The third phase of Bengal polls was marred by an alarming increase in violence with two people killed, at least five candidates from different parties attacked, and even videos of alleged voter suppression surfacing. At Arambagh in Hooghly, TMC candidate Sujata Mondal Khan was attacked with bamboo poles and chased through a paddy field. BJP’s Uluberia South candidate Papiya Adhikary was assaulted when she went to meet some injured party workers at a hospital, and the party’s Tarakeshwar nominee Swapan Dasgupta’s polling agent was also targeted.
All this illustrates the fierce electoral battle underway in Bengal. While the state does have a history of political violence, the current level of polarisation hasn’t been witnessed in years. This has seen the Election Commission of India come under intense pressure, with its neutrality and that of the central forces being questioned by candidates. TMC chief Mamata Banerjee has even called on her party’s women supporters to swarm central forces personnel if they are found to be interfering with polling. Casual use of such rhetoric undermines public trust in the electoral process and deepens the humongous challenges EC faces in conducting polls in Bengal.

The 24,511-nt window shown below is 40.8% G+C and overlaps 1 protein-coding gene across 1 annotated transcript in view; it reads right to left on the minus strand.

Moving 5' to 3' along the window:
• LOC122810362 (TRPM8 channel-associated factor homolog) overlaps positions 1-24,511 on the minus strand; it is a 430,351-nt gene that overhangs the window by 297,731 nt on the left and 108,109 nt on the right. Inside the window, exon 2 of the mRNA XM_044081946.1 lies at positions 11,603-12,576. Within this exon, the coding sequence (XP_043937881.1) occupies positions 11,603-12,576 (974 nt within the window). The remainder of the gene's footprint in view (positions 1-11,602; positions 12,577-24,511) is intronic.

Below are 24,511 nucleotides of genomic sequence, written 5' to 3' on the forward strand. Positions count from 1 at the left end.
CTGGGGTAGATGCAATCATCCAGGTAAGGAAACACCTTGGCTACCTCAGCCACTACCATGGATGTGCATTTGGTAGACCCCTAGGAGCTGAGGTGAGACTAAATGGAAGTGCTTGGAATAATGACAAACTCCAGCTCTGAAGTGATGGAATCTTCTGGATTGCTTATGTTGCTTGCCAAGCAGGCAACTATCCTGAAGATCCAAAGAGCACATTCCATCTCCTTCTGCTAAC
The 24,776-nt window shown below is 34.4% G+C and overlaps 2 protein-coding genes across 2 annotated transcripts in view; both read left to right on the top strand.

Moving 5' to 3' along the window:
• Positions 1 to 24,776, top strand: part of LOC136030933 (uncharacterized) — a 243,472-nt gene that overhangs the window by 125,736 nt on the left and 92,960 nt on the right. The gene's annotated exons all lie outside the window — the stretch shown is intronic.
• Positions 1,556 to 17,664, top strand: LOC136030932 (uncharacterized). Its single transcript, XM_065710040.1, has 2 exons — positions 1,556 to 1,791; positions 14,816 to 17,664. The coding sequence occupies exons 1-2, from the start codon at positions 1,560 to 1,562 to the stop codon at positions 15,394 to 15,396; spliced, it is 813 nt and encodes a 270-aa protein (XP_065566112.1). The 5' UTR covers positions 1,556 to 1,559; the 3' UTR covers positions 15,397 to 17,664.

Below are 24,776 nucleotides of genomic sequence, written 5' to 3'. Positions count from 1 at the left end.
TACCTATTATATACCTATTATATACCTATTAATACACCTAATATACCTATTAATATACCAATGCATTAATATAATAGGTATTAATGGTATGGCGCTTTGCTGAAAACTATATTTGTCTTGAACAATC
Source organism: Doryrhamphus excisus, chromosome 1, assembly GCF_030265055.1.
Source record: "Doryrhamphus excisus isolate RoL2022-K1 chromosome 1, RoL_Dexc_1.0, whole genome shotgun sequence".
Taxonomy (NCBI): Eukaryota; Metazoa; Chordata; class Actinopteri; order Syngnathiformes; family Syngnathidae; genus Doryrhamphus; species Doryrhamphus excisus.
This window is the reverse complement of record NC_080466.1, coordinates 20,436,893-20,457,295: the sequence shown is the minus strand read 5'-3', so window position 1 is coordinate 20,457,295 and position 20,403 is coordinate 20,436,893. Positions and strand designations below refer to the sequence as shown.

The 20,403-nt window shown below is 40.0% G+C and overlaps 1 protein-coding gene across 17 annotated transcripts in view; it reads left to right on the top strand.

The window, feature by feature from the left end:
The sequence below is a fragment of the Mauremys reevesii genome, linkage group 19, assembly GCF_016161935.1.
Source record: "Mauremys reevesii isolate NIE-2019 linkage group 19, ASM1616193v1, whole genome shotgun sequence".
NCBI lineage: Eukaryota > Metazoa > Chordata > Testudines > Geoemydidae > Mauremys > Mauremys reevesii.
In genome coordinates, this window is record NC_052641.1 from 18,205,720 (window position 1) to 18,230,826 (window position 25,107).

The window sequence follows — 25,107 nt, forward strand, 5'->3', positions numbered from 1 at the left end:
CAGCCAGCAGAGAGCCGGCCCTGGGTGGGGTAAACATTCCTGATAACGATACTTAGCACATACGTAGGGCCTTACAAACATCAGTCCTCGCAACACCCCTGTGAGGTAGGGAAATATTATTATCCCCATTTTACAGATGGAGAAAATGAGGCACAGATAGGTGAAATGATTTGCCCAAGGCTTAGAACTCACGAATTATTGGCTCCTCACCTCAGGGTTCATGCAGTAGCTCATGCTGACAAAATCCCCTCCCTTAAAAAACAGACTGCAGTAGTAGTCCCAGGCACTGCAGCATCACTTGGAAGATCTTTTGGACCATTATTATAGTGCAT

For the sake of fair elections, EC has to somehow prevent poll violence in the remaining five phases. Trying to police speeches of candidates – as it has done in Tamil Nadu by issuing a notice to Udhayanidhi Stalin for remarks on late BJP netas – must take a back seat. It is a slippery slope anyway. But protecting voters and candidates from physical harm is the most fundamental of EC’s functions. Meanwhile, both TMC and BJP leaderships must cool temperatures. A political contest must not become a blood feud. The sanctity of voting must not be undermined by vicious tactics. In a violence-marred election, it is not democracy that wins.
This piece appeared as an editorial opinion in the print edition of The Times of India.
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